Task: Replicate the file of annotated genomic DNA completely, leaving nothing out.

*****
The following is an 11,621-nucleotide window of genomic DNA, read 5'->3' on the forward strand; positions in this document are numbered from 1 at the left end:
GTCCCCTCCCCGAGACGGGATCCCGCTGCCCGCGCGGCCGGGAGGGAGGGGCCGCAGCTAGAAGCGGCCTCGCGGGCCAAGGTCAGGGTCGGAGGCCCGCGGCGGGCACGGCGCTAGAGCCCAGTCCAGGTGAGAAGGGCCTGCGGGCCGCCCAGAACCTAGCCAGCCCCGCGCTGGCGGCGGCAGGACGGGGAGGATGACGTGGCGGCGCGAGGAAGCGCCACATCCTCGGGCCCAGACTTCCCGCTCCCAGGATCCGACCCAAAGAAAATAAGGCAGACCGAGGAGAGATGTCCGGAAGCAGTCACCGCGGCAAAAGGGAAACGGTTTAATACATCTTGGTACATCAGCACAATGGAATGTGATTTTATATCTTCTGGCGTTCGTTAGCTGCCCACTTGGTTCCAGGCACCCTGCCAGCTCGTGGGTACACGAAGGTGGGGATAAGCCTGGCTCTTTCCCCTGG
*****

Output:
The following is an 11,621-nucleotide window of genomic DNA, read 5'->3' on the forward strand; positions in this document are numbered from 1 at the left end:
GTCCCCTCCCCGAGACGGGATCCCGCTGCCCGCGCGGCCGGGAGGGAGGGGCCGCAGCTAGAAGCGGCCTCGCGGGCCAAGGTCAGGGTCGGAGGCCCGCGGCGGGCACGGCGCTAGAGCCCAGTCCAGGTGAGAAGGGCCTGCGGGCCGCCCAGAACCTAGCCAGCCCCGCGCTGGCGGCGGCAGGACGGGGAGGATGACGTGGCGGCGCGAGGAAGCGCCACATCCTCGGGCCCAGACTTCCCGCTCCCAGGATCCGACCCAAAGAAAATAAGGCAGACCGAGGAGAGATGTCCGGAAGCAGTCACCGCGGCAAAAGGGAAACGGTTTAATACATCTTGGTACATCAGCACAATGGAATGTGATTTTATATCTTCTGGCGTTCGTTAGCTGCCCACTTGGTTCCAGGCACCCTGCCAGCTCGTGGGTACACGAAGGTGGGGATAAGCCTGGCTCTTTCCCCTGG